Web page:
To be sure, there are easier, less taxing ways to get a rise out of flour and water than coaxing mold out of rotting fruit. There's that convenient little envelope filled with commercial yeast. But given the Brooklyn-to-Portland rise in artisanal, DIY everything, the wildly-fermented mother has become the darling of the craft bread movement. Indie bakers would rather starve than bake predictable, personality-less loaves made from commercial yeast. Instead, they're playing wet-nurse to wild yeasts, obsessively feeding their goopy, gloppy slurries with their eye on the prize: Heartbreakingly beautiful breads with unparalleled flavor, shattering crusts, and a cavernous crumb.
The other rather priceless quality mothers share is that, like wine, natural yeast starters also have terroir—while all mothers include the same strain of bacteria, they pick up their personalities from a region's yeast, flour, air, and water. All of those magical microbes get infused into the starter, like a strand of DNA that gives every mother a unique fingerprint—hence why you'll find sourdoughs labeled by provenance, from the iconic San Francisco starter to their East Coast and European brethren.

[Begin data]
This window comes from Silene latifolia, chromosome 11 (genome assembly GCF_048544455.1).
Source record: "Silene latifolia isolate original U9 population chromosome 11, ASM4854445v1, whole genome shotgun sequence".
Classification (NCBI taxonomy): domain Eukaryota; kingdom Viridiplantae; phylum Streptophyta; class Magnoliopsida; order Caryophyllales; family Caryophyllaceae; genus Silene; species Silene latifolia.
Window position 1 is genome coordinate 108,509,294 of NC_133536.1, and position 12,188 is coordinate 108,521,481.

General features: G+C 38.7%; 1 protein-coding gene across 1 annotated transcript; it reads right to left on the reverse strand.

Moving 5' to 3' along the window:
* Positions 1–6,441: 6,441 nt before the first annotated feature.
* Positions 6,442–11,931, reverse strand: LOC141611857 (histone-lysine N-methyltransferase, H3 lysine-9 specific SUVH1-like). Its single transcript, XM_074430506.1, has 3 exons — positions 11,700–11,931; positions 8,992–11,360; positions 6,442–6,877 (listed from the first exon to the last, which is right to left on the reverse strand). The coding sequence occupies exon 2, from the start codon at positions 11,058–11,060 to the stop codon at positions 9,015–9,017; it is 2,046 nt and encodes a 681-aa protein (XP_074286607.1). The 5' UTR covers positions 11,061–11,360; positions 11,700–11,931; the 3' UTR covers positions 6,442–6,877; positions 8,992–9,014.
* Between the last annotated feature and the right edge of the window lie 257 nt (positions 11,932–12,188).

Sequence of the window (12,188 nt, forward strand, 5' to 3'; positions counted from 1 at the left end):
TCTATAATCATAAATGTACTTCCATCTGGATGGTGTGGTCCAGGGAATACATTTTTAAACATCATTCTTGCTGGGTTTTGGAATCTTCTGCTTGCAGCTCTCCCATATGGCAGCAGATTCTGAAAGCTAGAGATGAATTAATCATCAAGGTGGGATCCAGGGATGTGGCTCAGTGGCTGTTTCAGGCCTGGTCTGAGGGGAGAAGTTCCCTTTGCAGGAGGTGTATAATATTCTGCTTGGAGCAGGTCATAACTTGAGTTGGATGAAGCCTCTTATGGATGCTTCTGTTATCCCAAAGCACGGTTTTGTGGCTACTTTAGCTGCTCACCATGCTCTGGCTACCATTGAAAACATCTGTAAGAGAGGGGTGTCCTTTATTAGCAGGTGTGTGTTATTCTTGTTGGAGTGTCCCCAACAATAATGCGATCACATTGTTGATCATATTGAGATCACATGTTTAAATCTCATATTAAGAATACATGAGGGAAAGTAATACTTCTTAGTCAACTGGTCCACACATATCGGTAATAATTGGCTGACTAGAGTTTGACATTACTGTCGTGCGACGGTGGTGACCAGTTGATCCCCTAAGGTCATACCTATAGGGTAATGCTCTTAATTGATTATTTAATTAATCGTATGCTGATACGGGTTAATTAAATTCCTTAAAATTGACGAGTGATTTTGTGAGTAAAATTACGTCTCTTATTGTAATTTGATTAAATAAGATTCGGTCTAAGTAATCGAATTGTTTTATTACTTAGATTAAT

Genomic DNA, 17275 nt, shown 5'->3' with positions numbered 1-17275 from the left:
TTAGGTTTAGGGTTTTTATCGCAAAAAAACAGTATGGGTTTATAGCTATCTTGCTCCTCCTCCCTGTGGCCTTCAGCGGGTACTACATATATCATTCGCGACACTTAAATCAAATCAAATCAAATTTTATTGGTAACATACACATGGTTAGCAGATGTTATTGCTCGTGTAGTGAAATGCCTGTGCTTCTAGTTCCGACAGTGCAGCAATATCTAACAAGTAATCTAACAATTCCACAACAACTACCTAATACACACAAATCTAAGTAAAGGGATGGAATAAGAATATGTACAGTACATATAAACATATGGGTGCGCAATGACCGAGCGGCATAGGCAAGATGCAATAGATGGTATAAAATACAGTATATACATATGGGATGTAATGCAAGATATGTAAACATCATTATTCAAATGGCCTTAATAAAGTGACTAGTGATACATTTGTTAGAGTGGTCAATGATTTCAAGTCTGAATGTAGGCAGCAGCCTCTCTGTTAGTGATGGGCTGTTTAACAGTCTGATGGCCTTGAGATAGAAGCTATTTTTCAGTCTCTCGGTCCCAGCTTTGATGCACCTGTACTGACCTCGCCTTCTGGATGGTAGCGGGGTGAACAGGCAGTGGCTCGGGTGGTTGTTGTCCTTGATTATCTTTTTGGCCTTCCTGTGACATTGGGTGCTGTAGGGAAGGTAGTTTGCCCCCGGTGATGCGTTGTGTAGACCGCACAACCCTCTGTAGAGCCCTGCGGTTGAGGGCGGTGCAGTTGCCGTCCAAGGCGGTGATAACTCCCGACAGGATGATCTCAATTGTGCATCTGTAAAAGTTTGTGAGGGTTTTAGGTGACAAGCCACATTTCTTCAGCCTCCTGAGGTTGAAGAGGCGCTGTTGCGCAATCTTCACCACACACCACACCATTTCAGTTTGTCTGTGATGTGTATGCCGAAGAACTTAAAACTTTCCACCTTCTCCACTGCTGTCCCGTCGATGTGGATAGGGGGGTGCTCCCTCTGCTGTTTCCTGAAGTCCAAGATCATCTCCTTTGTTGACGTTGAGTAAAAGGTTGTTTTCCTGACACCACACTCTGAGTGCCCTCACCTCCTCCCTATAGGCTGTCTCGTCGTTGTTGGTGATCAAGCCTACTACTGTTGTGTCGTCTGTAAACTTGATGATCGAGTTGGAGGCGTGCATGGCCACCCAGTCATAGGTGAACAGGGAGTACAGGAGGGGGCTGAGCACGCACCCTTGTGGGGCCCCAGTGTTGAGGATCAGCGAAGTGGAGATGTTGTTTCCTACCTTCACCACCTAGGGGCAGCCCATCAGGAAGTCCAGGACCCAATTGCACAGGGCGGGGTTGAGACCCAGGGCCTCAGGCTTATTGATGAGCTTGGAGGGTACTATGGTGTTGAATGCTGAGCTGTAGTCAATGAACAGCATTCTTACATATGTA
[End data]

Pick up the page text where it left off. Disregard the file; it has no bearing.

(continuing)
In fact, if you stick your nose inside a jar filled with starter, it's like you're inside a wine cave. Your head is dizzy with the musty, sour sweetness of fermenting grapes. "It's those acids and alcohols that contribute to the bread's flavor, texture, and keeping quality," explained Scott Kendall, Head Baker at Le Pain Quotidien's Fashion Island Bakery in Newport Beach, CA. "Even if the recipe is the same, regional changes will affect the yeast and beneficial bacteria strains grown in the levain. A sourdough made in Southern California will have subtle variations in texture and flavor to those made in New York, London, Paris, and around the world."
With proper love and attention, mothers can live a long, long time, and they often have mythic, legendary histories. The story goes that when a woman was getting married, her mother would send her off with a piece of her dough. This way, her daughter would not have to wait two weeks to create a new starter of her own, she'd be able to bake the next morning (right to work, missy!) The other advantage, of course, is that the mother becomes a kind of family heirloom, passed from generation to generation, a lifeline in every loaf. All of which goes a long way to explaining why some the best bread you're eating right now was born from a mother with a history all her own.